Walking down Valley Boulevard, it’s hard not to notice a vibrant new development at the corner of East Palm Avenue. The new structure – an upcoming hotel featuring 288 guest rooms, a meeting space with a ball room and two restaurants with a full service coffee shop – is part of a continuing effort to redevelop Valley Boulevard into a vital economic center filled with a variety of restaurants, shops and hotels. “Valley Boulevard has seen a huge economic boom during the last decade,” notes Teddy Yang, Hospitality Operation Director for Hazens Investment. “I have been in San Gabriel for over 30 years, and I have never seen anything like this.”
Teddy Yang and his colleagues are part of a large development company known as Hazens, which is currently building a new Sheraton hotel in the heart of San Gabriel. With construction still underway and nearing completion (the hotel is preparing to open around late October or early November), hotel staff were willing to give us a behind-the-scenes preview of their latest development.
Centered on a white vibrant art deco theme, the Sheraton stands relatively tall at five stories compared to its neighboring properties. With sharp lines and a white exterior grounded by a dark base, the building certainly portrays a level of elegance – and with purpose. “We usually see art deco in a lot of downtown buildings in Los Angeles, and we’d like to bring that elegance to the city of San Gabriel,” said Yang.
Billed as a luxury destination, the Sheraton Los Angeles San Gabriel was built with the principal aim of attracting domestic and international travelers that may have otherwise made their stay in Los Angeles. “The hotel is positioned to service not only the San Gabriel community – the locals – but also the domestic and international travelers coming to Los Angeles,” said Wanda Chan, General Manager of the Sheraton Los Angeles San Gabriel. “We’d like to bring people who currently stay in West Los Angeles or in the heart of downtown here to San Gabriel.”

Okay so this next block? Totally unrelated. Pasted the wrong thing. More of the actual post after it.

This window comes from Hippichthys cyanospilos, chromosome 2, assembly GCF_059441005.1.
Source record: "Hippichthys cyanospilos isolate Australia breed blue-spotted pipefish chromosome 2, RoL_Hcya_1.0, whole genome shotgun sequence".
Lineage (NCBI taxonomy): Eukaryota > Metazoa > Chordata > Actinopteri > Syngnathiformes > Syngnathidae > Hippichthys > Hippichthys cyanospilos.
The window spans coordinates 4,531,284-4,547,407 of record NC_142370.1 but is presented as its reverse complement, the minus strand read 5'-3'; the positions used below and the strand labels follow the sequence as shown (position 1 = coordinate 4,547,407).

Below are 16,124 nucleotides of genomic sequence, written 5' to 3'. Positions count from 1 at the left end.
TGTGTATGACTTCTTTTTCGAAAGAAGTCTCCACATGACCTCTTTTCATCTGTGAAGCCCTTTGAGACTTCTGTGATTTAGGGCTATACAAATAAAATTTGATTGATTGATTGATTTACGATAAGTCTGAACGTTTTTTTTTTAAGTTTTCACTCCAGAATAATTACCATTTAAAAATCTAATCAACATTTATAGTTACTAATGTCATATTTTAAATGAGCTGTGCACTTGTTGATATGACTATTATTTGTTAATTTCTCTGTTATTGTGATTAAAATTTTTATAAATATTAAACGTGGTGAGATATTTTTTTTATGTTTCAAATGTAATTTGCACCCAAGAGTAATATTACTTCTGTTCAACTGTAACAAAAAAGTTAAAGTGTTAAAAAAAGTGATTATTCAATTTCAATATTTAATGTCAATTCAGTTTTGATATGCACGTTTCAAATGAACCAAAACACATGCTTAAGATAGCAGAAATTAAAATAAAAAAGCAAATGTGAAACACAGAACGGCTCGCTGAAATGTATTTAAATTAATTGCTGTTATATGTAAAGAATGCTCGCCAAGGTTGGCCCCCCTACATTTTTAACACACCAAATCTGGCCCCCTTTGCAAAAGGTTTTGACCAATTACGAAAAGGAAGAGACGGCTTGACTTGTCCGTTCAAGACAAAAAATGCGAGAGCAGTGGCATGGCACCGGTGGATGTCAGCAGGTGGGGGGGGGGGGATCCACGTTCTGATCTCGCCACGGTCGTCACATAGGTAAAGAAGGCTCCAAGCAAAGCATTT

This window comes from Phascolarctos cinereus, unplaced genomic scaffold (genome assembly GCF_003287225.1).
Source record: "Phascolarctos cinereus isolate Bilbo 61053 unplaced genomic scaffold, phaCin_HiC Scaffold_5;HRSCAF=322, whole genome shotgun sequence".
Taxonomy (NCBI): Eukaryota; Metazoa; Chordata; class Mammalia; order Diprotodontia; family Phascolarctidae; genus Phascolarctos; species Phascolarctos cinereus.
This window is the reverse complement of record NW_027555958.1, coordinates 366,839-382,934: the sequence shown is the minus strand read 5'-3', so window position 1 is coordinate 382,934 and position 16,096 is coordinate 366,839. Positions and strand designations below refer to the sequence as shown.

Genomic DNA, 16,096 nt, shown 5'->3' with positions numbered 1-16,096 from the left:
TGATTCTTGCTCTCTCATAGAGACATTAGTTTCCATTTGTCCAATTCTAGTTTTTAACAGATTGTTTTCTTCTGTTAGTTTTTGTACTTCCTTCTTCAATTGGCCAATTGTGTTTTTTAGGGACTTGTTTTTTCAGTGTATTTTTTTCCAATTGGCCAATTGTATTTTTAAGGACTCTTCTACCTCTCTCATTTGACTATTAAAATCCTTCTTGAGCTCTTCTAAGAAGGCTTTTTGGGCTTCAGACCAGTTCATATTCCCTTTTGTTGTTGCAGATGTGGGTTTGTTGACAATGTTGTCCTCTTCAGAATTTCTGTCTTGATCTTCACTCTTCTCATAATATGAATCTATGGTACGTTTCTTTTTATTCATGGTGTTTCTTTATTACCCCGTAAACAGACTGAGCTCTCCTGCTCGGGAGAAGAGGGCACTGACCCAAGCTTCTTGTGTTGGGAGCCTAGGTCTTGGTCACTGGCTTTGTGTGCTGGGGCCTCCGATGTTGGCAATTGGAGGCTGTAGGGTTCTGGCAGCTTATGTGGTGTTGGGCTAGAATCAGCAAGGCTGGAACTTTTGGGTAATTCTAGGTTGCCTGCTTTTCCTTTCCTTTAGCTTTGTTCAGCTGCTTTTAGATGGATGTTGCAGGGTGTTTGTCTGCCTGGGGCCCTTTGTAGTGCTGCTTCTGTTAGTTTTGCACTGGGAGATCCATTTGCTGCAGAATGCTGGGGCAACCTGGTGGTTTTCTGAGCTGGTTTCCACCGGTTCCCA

Once inside, guests can expect to see a continuation of the art deco theme – or, as Yang notes, “the modernization of art deco” – throughout the hotel’s interior. Featuring tall ceilings, the lobby will feature an abundant use of marble, glass and metal. “We’re aiming to bring some translucency to the lobby, so when the light fills the room, it’s going to be gorgeous,” notes Yang.
When it comes to dining, the Sheraton will offer an American steakhouse and a Chinese Sichuan home-style restaurant – the former of which will include a large collection of wine. More pertinent to some residents of the community, guests can also grab a coffee at the hotel’s full service Starbucks. “The community does not have a Starbucks within a mile radius of this area, so building a Starbucks makes sense,” said Yang.